Masochistic Perceptions, Trials and Truths

These are my cyberfied cerebral synapses ricocheting off reality as I perceive it: thoughts, opinions, passions, rants, art and poetry...

Thursday, July 24, 2008

Thoughts on Europe

Travelling to Europe always has a profound impact on me, and my visit to England, Slovakia and Austria earlier this month was no exception. As a lover of Art, History and Culture, it is a pure luxury to have the opportunity to submerse oneself in the European milieu. It is such a sharp contrast to the new neon and utilitarian scapes of North America, particularly here in the Canadian West. I saw an episode of the Pilot Guides TV programme not so long ago about Western Canada. It spent 10 minutes in Edmonton, showcasing West Edmonton Mall, 30 minutes in Calgary focusing on the Stampede and then a brief glimpse of Jasper and a couple other Rocky Mountain towns. Pretty sad really. The show did not do our area justice on the one hand as we do have some amazing landscapes ranging from the Badlands to the Rocky Mountains to the Prairies here in Alberta. Edmonton is also a pretty good city to live in with a multitude of Festivals, hundreds of kilometres of bike paths and a gorgeous river valley. But something is definitely missing.

I think, on a social level, Europeans live much differently than we do. In my region of Canada, people are work alcoholics in a 24/7 society. I was amazed in Vienna, for example, that shops still close for two hours over lunch and then for good at 6 p.m. each day. Alberta is the pinnacle of fast food culture, while everything in Europe tends to be at a much more amicable pace. For example, in Slovakia, every meal began with soup, followed by a main course and then cakes and coffee. It's just a much more carefree pace, and people seem more concerned with enjoying themselves and having pleasurable times in Europe, compared to our super sized fast food culture of North America.

I was surprised at how many people still smoke in Europe. Vienna in particular, it seemed almost obligatory that one smokes. Also, the Viennese sustain themselves on schnitzel, sausages and potatoes, yet the people appeared healthy and there were few obese people that I saw. Beer, wine and espresso flows freely. That, again, causes me to ponder the North American lifestyle where smokers are like leapers and 2/3 of our population is hanging well over their belt buckles. I'd be willing to wager that rates of cancer and heart disease are much higher in North America, despite the clearer air, less dense population and social sanitation policies.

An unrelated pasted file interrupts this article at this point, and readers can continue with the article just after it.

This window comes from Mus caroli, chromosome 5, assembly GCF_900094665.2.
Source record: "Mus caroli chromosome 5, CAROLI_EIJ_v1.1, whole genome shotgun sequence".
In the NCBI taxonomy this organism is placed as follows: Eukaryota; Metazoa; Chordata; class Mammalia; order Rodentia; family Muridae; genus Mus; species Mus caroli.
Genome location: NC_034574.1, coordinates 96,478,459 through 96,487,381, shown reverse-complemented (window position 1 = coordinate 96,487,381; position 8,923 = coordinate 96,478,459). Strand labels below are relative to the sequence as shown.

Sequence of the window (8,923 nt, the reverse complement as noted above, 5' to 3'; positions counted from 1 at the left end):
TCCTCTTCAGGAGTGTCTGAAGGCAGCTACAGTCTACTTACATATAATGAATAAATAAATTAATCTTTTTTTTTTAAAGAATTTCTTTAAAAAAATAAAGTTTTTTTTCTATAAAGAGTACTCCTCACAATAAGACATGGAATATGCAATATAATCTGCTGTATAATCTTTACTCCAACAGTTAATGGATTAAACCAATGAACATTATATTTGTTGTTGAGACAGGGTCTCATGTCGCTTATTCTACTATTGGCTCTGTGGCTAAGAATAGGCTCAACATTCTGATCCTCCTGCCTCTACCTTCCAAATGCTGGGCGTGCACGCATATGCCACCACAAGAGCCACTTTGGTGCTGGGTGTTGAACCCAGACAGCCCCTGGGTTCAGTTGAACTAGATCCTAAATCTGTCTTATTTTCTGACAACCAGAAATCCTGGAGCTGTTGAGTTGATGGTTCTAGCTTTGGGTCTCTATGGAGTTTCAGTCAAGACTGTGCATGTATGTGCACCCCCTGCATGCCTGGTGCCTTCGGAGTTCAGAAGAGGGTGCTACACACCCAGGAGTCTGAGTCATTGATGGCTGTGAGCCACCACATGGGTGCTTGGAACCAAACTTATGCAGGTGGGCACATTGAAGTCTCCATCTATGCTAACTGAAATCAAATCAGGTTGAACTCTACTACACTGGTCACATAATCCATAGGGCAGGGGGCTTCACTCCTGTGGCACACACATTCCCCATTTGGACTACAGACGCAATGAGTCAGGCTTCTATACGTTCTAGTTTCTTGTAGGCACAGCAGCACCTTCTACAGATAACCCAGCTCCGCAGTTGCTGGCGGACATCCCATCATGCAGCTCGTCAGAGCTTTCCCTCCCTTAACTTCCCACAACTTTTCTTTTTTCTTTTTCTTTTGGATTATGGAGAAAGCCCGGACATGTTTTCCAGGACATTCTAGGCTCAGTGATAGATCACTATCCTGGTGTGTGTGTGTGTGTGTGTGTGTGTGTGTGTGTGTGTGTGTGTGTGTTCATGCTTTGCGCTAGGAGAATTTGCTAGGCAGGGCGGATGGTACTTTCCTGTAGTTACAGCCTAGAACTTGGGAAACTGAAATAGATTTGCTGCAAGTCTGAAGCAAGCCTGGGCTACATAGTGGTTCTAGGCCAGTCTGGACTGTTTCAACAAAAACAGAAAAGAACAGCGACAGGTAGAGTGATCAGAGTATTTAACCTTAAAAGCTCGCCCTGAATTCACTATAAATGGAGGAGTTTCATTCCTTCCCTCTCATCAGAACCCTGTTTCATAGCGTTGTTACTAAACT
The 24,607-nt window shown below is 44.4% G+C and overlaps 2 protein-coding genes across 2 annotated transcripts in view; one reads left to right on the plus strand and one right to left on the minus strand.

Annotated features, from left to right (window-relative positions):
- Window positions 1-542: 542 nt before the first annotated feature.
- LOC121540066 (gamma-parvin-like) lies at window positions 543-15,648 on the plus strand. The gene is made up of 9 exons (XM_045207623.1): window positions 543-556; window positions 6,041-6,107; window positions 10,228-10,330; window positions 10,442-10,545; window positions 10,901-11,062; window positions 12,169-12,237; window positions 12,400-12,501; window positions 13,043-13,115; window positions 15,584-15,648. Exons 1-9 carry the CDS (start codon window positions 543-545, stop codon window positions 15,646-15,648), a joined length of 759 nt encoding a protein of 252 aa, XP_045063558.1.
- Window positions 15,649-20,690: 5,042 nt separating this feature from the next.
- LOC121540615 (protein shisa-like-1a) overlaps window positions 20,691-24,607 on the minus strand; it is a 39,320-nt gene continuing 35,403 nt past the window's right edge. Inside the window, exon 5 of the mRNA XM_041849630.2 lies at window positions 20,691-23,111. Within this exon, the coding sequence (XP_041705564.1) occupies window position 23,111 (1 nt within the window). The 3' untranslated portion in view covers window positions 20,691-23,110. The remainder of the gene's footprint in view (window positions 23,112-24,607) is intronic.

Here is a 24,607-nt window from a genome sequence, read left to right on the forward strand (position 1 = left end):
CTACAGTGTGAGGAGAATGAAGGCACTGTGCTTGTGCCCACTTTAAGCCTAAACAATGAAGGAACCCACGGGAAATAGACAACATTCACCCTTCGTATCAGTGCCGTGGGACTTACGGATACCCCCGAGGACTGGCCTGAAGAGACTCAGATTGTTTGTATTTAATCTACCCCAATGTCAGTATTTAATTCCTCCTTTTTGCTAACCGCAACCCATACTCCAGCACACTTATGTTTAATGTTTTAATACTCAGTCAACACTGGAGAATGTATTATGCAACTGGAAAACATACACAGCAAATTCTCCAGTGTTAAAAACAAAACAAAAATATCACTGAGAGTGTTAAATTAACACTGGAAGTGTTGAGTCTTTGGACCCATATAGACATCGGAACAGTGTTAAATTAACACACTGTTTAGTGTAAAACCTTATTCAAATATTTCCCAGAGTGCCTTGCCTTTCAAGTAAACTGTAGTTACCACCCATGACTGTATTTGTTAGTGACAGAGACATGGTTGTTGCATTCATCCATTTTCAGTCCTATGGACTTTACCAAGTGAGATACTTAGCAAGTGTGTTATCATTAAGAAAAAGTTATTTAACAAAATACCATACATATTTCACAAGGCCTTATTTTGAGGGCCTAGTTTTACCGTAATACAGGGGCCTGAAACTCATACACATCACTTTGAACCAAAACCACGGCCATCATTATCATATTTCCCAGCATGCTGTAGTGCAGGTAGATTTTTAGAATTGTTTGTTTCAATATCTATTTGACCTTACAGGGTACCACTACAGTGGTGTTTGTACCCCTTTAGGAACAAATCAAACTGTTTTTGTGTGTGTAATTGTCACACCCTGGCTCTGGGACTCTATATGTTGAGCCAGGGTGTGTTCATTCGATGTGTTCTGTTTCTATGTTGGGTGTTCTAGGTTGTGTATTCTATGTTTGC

Europe has of course the benefit of thousands of years of civilisation to justify how they eclipse our Art and architecture here in North America. The details in the building designs truly tell of a culture who are establishing their places as a home as opposed to the typical strip mall and modular home styles that dominate the North American landscape. Beauty aside, the sheer history of the places are spectacular. For example, in my wife's home town in England, the main church (still holding services) was built in 1234. I stopped at a pub built in the 12th Century that bore a plaque stating that the Knights Templar and Hospitallers had stayed there at one point. Amazing stuff, and all of this before you even set foot into one of the thousands of incredible Art Galleries or Museums!

In the end, I know that I am an idealist and that there are benefits of both Europe and North America. I've lived extended periods in England, Ireland and Slovakia, as well as a multitude of Canadian cities. When away, I miss the familiarity of home, the conveniences and of course, the space that we have in abundance. Home is where the heart is I suppose, but sometimes, we may not be entirely certain as to what our hearts are telling us. On the one hand, I enjoy my career and life in Edmonton. On the other, I think of the Viennese cafes, the galleries, the Soccer and the other trappings of European culture and ask myself whether I'd be happier elsewhere. Perhaps in time I will venture east once again to see – life is long and a beautiful journey. I'm simply glad to have had the opportunities that I have had.


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